Wear comfortable clothing. Be sure to leave all your jewelry and valuables at home. Unless we tell you otherwise, you should be able to resume your usual diet. You may also resume your medications unless otherwise instructed. Certain medications, particularly blood thinners such as aspirin, Plavix, and Coumadin, may need to be held if biopsies and/or polyps were removed.

Most people are ready to leave the Endoscopy Center after spending 30 minutes in recovery. If you live out of town, you might want to bring along a pillow and blanket so that you can rest on your trip home. Your primary care physician will be notified of the results. It will take several days to receive biopsy results. If a biopsy was taken or a polyp removed, you will be instructed as to when and how you will receive those results. In most cases, you will be notified by mail. 

Q: What about my health insurance?


A: Our insurance clerk will call your insurance provider before the procedure date to verify your coverage. Please remember to have your primary care physician generate a referral for this procedure if necessary. Referrals must be done in advance of the examination date. Bring your insurance cards with you on the day of your procedure. For insurance questions before the procedure, please call (785) 270-4803 to speak with our insurance clerk.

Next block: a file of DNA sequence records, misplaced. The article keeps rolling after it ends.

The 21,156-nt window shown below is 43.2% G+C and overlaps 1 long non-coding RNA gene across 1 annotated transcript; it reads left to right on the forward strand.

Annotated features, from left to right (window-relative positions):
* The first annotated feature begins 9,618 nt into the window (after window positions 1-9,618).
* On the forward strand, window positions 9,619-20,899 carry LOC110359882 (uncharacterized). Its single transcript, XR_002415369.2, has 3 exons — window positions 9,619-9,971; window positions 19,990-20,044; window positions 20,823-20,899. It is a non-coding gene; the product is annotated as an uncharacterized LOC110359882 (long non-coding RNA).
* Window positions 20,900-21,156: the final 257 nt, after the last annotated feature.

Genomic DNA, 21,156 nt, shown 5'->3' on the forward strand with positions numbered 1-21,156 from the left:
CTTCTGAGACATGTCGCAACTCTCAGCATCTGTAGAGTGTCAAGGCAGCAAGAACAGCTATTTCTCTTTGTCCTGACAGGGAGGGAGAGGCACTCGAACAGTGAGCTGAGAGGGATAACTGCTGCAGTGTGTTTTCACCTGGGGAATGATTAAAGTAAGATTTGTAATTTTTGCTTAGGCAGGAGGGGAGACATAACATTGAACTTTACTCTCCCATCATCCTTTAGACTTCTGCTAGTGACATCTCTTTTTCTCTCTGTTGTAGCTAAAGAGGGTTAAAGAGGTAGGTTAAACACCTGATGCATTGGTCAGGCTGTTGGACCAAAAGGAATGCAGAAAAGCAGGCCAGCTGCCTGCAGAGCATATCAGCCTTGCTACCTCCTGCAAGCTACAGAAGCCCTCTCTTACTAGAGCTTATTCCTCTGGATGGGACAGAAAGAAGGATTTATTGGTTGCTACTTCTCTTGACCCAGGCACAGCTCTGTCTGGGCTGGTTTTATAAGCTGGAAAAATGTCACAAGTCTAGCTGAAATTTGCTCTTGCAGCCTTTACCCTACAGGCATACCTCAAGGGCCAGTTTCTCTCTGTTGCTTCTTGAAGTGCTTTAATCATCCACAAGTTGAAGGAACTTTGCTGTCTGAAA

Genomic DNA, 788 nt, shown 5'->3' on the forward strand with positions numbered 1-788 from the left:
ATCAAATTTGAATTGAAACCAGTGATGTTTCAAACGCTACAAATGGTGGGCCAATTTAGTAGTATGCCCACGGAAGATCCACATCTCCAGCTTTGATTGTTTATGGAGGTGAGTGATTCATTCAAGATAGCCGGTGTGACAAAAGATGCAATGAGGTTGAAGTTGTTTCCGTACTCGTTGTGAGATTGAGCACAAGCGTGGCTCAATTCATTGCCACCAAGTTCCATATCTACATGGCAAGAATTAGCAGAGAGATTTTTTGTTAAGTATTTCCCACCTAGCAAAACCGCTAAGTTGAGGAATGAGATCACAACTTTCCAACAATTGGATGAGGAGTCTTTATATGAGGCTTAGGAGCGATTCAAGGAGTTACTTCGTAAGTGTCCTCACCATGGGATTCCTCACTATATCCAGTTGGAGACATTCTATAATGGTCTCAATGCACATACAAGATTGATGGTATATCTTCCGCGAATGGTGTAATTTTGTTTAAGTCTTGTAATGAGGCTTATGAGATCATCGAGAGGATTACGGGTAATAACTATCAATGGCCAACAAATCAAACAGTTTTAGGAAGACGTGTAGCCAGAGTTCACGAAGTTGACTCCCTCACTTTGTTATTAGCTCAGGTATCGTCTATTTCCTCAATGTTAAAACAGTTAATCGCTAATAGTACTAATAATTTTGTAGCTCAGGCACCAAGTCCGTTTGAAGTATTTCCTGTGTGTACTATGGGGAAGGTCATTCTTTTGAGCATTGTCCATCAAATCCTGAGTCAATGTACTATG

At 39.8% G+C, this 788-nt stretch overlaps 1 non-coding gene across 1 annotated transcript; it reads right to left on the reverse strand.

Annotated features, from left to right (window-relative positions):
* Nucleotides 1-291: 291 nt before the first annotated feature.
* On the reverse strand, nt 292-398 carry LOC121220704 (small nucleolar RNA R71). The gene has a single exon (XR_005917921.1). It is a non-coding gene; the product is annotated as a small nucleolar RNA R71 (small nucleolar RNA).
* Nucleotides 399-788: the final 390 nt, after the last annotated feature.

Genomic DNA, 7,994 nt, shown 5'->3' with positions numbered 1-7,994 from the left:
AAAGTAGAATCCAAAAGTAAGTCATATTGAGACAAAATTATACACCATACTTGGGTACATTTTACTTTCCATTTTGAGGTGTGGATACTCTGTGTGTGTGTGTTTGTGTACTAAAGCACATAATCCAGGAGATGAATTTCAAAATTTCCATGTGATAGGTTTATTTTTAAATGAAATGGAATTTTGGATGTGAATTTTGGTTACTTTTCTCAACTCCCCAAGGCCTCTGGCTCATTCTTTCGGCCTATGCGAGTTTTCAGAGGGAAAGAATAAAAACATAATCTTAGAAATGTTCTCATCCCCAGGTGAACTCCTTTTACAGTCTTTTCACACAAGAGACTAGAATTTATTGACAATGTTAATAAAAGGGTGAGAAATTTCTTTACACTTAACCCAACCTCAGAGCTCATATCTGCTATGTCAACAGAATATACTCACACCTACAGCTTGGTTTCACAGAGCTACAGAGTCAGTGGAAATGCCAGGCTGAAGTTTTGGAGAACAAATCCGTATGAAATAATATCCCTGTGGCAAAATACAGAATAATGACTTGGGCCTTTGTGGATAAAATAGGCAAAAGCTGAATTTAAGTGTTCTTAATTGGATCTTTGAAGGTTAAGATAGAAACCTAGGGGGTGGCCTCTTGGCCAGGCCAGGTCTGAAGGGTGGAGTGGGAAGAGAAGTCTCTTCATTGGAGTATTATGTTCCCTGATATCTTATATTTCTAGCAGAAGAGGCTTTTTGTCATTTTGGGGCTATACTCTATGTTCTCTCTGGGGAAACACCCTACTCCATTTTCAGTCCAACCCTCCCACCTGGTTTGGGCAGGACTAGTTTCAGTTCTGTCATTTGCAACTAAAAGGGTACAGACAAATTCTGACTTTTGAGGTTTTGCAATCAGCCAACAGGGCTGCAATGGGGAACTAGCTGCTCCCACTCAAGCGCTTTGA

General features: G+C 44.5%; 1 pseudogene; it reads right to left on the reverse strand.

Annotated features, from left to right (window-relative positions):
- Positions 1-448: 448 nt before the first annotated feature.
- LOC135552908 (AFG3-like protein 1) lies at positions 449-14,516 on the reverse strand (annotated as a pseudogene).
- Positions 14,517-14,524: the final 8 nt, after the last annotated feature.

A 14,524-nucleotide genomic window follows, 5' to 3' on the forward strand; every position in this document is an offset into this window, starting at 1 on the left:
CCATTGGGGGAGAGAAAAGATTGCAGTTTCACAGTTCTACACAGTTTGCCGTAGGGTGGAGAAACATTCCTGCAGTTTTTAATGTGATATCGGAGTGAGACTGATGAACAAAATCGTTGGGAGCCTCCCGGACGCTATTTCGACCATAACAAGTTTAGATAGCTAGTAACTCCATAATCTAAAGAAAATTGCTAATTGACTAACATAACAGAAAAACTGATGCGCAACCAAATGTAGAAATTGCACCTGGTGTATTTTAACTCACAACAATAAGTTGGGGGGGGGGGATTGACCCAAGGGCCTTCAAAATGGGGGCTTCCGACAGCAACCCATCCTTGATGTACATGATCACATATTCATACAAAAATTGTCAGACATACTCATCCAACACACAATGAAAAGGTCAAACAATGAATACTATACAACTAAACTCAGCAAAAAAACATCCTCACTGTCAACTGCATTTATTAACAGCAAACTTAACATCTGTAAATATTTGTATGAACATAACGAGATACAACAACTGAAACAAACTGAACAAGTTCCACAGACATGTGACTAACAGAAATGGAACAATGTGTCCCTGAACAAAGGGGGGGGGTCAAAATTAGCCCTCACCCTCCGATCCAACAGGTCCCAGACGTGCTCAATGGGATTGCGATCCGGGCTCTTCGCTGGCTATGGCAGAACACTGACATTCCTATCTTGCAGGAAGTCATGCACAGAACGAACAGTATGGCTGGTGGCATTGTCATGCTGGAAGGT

Most insurance plans require the patient to pay a deductible and/or co-pay. These fees are the responsibility of the patient and are due at the time the medical service is rendered. If requested, we will assist you in determining the amount of fees you may be responsible for and will work with you to set up payment plans as needed. Our insurance clerk can quote you the basic fees for your procedure, but keep in mind that fees vary depending on the types of procedures being performed. For patients using Medicare as their primary insurance provider, we suggest you speak with your Medicare source to determine your coverage. If you are having a colonoscopy done as a screening examination, you may be asked to sign a waiver at your appointment.

You will receive two billing statements: one from the Endoscopy Center for the facility fee and one from the physician who does your procedure. If you should have biopsies taken or polyps removed, you will also receive a billing statement from the pathology group that processes the specimens.